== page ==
An Exciting Summer for the Future of Dressage

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Ribbons from the Festival of Champions. Photo by Ruby Tevis

By George Williams, USDF President

This story is sponsored by Sidelines Magazine.  It originally appeared here.

There’s something about getting older that makes time go by faster. This past summer may have gone by quickly, perhaps partly because it was jam-packed with dressage for our youth. For me, it started with being in Europe with some of our Young Riders—four, to be precise. Christian Simonson, Erin Nichols, and Mackenzie Peer represented the U.S. in June at the Hagen CDIOY that’s part of the Future Champions competition hosted by the Kasselmann family in Germany. This amazing competition is as close as we come to a world championships for youth. It offers individual and team events in four divisions from FEI Children through FEI Young Rider in both dressage and jumping.

Then at the end of June, for the very first time, CHIO Aachen held a CDIY. Last year’s top the North American Youth Championships (NAYC) placers, Christian Simonson and Miki Yang, had the honor and good fortune to ride down the center line in the famous Deutsche Bank Stadium as our U.S. representatives. What an incredible experience this proved to be! Two weeks later, Miki went on to win the Young Rider Freestyle in the CDIY at the Schafhofs Jurgendfestival near Frankfurt.

In August, for the fourth time, a USEF European Young Rider Tour member won the individual gold and the Fiona Baan “Pursuit of Excellence” award at NAYC. The experience and confidence gained from competing in Europe by our young athletes is tremendous and hard to beat. I’ve written before about the importance of the NAYC, and I cannot stress the value of it enough. The Junior Rider division was ultimately won by Ella Fruchterman, who also won the Amanda Johnson Trophy and who then went on to win the Junior National Championships at the Festival of Champions.

Fortunately, there are a number of individuals who share my belief in the value of the NAYC. This not only includes the organizers who take on this huge commitment each year but the unbelievably dedicated volunteers who serve as chef d’equipes for their region’s teams as well. This year, one of the most fervent of those volunteers, Debbie DelGiorno, was honored with the Patsy Albers Chef d’Equipe Award for going above and beyond in helping to recruit additional security gate keepers and scribes to keep the competition running without a hitch.

Truly one of the highlights of this summer was the Festival of Champions (FOC) held August 22–28 at Lamplight Equestrian Center in Wayne, Illinois. The FOC is the USEF Dressage National Championships for 16 different divisions including the Dressage Seat Medal Finals. That’s not counting the Para Dressage National Championships, which were added this year for the first time. I find the week fascinating, as it gives us a sneak peek into the future. The number of quality horses, some of which were American-bred, in the Young Horse divisions increases each year. This was an impressive year.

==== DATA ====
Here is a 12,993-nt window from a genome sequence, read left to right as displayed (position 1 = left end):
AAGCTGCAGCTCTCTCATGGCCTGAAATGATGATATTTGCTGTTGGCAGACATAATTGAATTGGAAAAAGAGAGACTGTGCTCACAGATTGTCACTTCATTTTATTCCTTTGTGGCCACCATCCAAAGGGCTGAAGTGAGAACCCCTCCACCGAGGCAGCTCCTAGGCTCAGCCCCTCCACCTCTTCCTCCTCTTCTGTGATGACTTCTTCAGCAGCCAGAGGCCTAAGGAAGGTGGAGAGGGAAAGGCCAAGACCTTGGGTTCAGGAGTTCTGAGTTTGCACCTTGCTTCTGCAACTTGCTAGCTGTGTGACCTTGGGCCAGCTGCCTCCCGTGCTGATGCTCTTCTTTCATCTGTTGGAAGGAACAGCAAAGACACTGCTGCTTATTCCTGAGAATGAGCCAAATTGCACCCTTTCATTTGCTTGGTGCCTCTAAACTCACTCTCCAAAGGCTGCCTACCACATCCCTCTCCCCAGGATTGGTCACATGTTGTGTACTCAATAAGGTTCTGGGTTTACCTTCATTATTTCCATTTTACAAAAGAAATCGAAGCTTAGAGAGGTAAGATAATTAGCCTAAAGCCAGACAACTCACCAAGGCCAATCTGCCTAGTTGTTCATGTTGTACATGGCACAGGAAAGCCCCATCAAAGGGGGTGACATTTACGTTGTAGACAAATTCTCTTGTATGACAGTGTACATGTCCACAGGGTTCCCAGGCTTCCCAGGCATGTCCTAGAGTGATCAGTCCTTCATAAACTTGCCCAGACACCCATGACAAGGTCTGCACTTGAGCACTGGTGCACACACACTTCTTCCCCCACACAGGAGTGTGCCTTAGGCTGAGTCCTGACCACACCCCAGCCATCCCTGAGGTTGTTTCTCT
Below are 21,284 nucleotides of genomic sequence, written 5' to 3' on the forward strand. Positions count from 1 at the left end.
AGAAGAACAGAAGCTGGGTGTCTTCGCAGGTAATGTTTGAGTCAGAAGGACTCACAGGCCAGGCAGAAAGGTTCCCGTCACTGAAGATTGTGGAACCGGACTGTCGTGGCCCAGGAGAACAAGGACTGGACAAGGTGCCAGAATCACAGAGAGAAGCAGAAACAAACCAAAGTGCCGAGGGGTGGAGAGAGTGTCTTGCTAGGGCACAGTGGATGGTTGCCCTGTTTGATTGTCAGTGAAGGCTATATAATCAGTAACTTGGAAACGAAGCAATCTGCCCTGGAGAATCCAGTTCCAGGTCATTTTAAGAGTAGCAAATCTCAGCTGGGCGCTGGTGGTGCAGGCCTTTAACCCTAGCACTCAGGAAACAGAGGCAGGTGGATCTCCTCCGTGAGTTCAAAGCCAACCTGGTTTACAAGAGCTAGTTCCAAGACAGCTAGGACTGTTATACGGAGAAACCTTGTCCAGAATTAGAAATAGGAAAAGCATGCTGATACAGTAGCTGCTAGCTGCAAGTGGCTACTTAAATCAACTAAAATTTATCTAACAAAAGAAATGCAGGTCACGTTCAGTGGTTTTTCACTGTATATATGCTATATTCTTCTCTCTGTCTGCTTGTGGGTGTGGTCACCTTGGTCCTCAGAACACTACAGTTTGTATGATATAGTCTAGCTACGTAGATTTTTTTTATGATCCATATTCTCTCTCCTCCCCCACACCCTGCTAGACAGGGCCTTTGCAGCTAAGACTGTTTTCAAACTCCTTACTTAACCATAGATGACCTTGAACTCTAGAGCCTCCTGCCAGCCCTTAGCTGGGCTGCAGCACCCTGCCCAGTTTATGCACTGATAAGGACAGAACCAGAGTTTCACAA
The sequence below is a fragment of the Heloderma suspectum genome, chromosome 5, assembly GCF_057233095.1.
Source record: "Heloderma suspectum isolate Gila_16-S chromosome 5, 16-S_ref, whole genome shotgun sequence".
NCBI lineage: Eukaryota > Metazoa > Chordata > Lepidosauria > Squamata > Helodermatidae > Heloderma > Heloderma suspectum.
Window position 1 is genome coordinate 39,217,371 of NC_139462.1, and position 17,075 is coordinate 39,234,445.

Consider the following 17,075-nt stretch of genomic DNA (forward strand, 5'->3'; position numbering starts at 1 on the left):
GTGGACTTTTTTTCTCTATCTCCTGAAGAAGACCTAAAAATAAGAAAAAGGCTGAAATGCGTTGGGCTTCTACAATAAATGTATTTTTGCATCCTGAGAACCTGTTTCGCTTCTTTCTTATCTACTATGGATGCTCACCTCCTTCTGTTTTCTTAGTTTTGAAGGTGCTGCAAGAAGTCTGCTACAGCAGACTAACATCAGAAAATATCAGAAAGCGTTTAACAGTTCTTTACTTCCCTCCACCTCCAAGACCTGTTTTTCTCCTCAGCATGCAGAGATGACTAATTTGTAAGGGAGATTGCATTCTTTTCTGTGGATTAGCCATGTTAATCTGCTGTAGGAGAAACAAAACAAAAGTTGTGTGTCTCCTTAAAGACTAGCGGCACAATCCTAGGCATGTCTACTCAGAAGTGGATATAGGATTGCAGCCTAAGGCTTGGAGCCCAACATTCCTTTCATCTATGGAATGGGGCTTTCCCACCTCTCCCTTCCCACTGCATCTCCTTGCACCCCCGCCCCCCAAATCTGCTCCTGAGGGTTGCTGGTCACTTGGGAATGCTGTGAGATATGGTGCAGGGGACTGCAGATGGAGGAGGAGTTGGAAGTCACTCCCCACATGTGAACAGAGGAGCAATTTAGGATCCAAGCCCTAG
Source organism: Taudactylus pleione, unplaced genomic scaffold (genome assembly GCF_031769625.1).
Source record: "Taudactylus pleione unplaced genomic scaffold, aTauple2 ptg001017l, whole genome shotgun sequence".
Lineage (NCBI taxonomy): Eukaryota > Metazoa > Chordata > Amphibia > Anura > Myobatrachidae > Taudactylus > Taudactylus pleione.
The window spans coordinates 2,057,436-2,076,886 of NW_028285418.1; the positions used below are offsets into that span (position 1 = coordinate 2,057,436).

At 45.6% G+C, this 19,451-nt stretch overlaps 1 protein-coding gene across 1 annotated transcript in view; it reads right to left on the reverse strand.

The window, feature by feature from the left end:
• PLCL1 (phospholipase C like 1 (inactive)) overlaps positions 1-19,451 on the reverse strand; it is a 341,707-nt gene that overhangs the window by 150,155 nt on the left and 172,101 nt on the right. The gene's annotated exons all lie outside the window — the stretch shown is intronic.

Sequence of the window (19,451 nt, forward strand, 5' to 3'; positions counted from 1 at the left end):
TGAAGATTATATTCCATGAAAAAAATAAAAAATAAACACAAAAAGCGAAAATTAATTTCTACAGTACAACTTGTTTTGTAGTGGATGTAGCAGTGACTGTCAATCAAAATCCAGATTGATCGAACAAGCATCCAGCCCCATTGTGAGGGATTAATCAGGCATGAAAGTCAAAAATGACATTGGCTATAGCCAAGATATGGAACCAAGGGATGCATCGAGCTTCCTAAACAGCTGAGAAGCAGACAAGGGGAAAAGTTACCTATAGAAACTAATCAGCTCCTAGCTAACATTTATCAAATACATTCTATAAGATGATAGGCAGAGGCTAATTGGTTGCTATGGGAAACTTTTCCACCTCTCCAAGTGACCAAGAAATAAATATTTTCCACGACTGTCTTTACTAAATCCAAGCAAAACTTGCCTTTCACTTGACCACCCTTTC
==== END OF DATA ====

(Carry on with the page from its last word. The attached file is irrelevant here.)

What struck me was the position and poise of our youth riders. It was very noticeable how well our youth riders are sitting in the saddle, well balanced with correct lines, good hand and arm position, and an ability to be one with the horse. In large part, this can be credited to the success of the Dressage Seat Medal (DSM) program. The program seems to be quietly doing its job, and perhaps doesn’t always get the fanfare it deserves.

The new format for the FEI Children test is a perfect complement to the DSM program as it, too, stresses the fundamental importance of building a good foundation with a correct seat, which allows for correct and effective aids. We are definitely seeing positive results from these classes, making it exciting to think about the future and in particular Los Angeles 2028! Some of the youth riders may still be too young, but others may be gearing up for it, adding their names to the ever-growing list of talented riders already setting their sights on the Olympics. Experiences like the NAYC, the FOC, and the European Young Rider Tour can only help them find their way. We need to continue to build on these critical programs in order to continue to increase the depth of talent in this country.

The same is also true for the equine talent. With careful training and development, we will hopefully see a few (or, dare I hope, many) of the current young horses trying out for L.A. No matter how you look at it, we need to stay very focused, for if we do, the next five years will be very exciting for our sport!

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